Photo courtesy of Pi Recordings.
Drummer & percussionist Ches Smith is a ubiquitous presence in New York’s improvised music scenes, performing with a wide range of ensembles, including his trio with Craig Taborn and Mat Maneri, Marc Ribot’s Ceramic Dog, and with musicians like Matana Roberts, Wadada Leo Smith, Fred Frith, and Trevor Dunn, not to mention his own projects, Congs for Brums and These Arches. On top of it all, Smith still felt the need for a new band that would experiment and perform regularly around New York.
Enter Smith’s new quartet: Featuring guitarists Mary Halvorson and Liberty Ellman, plus bassist Nick Dunston, this sixteen-stringed ensemble is rounded out by Smith on drums, electronics, vibraphone, glockenspiel, and a range of other percussion instruments. This Thursday, the group will perform at The Jazz Gallery, featuring a book of entirely new music, written for the band. We caught up with Smith via phone, and dove right in to his composition process, his thoughts on the new group, and his take on new music in New York today.
The Jazz Gallery: What are you up to today?
Ches Smith: I went to the gym, I practiced, and now I’m talking to you before heading off to a rehearsal.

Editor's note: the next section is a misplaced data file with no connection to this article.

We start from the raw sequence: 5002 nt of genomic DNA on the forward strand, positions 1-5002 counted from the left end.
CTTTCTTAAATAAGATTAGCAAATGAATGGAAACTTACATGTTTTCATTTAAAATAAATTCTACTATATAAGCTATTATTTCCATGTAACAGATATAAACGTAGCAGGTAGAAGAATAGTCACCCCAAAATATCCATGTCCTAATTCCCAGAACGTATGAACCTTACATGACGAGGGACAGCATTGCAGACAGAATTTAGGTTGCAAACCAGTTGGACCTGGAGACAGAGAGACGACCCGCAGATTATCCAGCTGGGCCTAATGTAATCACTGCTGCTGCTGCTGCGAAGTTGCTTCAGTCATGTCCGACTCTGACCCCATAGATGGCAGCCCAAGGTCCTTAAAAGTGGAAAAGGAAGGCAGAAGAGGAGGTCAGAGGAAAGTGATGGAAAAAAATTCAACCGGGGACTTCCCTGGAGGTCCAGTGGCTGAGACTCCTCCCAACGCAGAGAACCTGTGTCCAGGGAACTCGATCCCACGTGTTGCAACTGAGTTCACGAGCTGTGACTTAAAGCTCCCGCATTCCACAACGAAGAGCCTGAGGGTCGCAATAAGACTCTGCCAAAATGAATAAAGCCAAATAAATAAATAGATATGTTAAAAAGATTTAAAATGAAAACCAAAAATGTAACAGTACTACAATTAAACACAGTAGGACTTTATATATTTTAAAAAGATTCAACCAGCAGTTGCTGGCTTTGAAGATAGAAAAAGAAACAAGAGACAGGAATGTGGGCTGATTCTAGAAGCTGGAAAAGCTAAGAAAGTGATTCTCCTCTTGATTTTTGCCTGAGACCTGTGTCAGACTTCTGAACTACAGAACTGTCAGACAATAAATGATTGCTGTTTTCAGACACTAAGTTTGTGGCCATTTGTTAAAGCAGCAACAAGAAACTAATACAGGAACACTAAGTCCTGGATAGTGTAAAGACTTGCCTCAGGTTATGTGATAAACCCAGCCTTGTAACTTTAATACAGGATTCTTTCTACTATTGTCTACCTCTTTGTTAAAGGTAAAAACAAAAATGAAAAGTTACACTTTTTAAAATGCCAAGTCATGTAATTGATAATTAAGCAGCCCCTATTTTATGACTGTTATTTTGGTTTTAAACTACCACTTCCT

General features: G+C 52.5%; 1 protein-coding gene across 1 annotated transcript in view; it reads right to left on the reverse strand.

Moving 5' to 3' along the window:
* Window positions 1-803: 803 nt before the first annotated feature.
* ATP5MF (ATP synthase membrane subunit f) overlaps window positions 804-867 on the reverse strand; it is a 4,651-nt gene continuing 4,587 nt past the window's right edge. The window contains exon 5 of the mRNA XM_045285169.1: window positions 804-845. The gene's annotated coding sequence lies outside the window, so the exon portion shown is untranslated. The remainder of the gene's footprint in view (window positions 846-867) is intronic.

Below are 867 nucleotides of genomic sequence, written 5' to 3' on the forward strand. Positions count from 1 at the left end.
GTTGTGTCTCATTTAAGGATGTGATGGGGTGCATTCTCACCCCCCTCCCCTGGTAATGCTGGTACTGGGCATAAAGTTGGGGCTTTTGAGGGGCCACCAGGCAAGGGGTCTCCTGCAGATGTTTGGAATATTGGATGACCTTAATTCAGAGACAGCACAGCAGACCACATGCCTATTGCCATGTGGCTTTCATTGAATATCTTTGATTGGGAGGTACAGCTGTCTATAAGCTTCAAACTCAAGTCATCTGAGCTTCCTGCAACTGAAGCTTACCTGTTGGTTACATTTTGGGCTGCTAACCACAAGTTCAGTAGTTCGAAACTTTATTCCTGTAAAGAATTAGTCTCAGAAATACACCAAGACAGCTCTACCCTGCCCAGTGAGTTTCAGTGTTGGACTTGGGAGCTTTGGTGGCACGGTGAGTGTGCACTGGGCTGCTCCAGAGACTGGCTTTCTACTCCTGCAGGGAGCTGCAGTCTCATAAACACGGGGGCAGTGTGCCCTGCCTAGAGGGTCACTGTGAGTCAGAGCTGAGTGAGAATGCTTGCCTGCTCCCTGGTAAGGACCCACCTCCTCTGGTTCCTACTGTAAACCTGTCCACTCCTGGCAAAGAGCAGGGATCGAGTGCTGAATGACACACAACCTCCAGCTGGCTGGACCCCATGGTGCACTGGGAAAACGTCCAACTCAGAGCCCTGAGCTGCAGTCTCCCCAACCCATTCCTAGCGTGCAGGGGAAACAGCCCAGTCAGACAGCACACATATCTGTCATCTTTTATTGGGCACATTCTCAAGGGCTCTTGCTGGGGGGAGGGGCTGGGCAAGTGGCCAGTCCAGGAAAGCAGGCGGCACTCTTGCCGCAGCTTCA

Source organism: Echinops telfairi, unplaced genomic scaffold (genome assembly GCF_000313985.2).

TJG: So you’re an early morning guy?
CS: I have a kid, so that helps–or doesn’t, depending on how you look at it [laughs]. My wife took him to the bus stop this morning, so I had a little extra time.
TJG: Can you tell me about your morning routine? I don’t know how many other musicians in New York are getting to the gym and practicing before 9 A.M.
CS: There are probably a few of them, the ones who have kids [laughs]. Normally I wake up around 6:30am, get stuff ready for my son, and walk with him to the bus stop by 7:15. I might need to do email for a while, depending on what I have going on. It’s important that I stay on top of emails, particularly when I have tours of my own, especially in Europe, because they’re farther ahead in time. After that, I’ll often have a rehearsal, but usually I can work on music for a few hours before that. That can mean writing, or practicing one of several instruments.
TJG: When you have limited time, how are you able to get into a flow where you can practice exactly what you’ll need for that day?
CS: It’s not too hard anymore, I can pretty much get right into it. I’m playing with Anna Webber at the Gallery on Monday night, so right now I’m practicing her music. I’ve been immersed in finishing the music for my Gallery gig on Thursday, and I’ve had it in mind that I should really check out Anna’s music before our rehearsal. I didn’t remember any vibraphone stuff, but when I printed it out and looked at it, I said “Oh yes… there’s some vibraphone stuff in here” [laughs]. There’s one passage that’s really difficult, with a few lines happening at once, so I started on it last night after my son went to sleep. It’s under sixteen bars, so it’s a good finite goal for something I can get together before a rehearsal. I also have all these glockenspiel parts for the show with my quartet at the Gallery, so I’ve been practicing those as well.